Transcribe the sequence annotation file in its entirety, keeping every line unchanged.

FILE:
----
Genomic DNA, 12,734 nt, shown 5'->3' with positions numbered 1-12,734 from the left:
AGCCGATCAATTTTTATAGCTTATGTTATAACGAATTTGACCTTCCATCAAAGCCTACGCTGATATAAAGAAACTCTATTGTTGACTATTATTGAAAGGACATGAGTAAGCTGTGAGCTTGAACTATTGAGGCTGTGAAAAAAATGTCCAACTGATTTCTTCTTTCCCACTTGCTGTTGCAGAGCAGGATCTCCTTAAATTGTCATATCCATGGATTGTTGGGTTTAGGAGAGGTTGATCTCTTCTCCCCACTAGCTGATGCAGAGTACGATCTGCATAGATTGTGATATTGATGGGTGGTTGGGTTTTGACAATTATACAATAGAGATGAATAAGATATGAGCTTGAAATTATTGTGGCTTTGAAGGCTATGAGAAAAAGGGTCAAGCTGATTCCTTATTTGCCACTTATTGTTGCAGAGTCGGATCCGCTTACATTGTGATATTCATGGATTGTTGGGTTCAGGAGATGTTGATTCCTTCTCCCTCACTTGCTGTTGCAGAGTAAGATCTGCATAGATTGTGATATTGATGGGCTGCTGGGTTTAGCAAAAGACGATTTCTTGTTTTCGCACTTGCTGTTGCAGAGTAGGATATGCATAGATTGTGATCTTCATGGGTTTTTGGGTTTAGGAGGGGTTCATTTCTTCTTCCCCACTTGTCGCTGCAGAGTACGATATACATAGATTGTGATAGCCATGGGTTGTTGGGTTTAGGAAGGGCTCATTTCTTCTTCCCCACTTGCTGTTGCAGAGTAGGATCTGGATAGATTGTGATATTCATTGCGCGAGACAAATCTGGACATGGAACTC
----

Genomic DNA, 12,734 nt, shown 5'->3' with positions numbered 1-12,734 from the left:
AGCCGATCAATTTTTATAGCTTATGTTATAACGAATTTGACCTTCCATCAAAGCCTACGCTGATATAAAGAAACTCTATTGTTGACTATTATTGAAAGGACATGAGTAAGCTGTGAGCTTGAACTATTGAGGCTGTGAAAAAAATGTCCAACTGATTTCTTCTTTCCCACTTGCTGTTGCAGAGCAGGATCTCCTTAAATTGTCATATCCATGGATTGTTGGGTTTAGGAGAGGTTGATCTCTTCTCCCCACTAGCTGATGCAGAGTACGATCTGCATAGATTGTGATATTGATGGGTGGTTGGGTTTTGACAATTATACAATAGAGATGAATAAGATATGAGCTTGAAATTATTGTGGCTTTGAAGGCTATGAGAAAAAGGGTCAAGCTGATTCCTTATTTGCCACTTATTGTTGCAGAGTCGGATCCGCTTACATTGTGATATTCATGGATTGTTGGGTTCAGGAGATGTTGATTCCTTCTCCCTCACTTGCTGTTGCAGAGTAAGATCTGCATAGATTGTGATATTGATGGGCTGCTGGGTTTAGCAAAAGACGATTTCTTGTTTTCGCACTTGCTGTTGCAGAGTAGGATATGCATAGATTGTGATCTTCATGGGTTTTTGGGTTTAGGAGGGGTTCATTTCTTCTTCCCCACTTGTCGCTGCAGAGTACGATATACATAGATTGTGATAGCCATGGGTTGTTGGGTTTAGGAAGGGCTCATTTCTTCTTCCCCACTTGCTGTTGCAGAGTAGGATCTGGATAGATTGTGATATTCATTGCGCGAGACAAATCTGGACATGGAACTC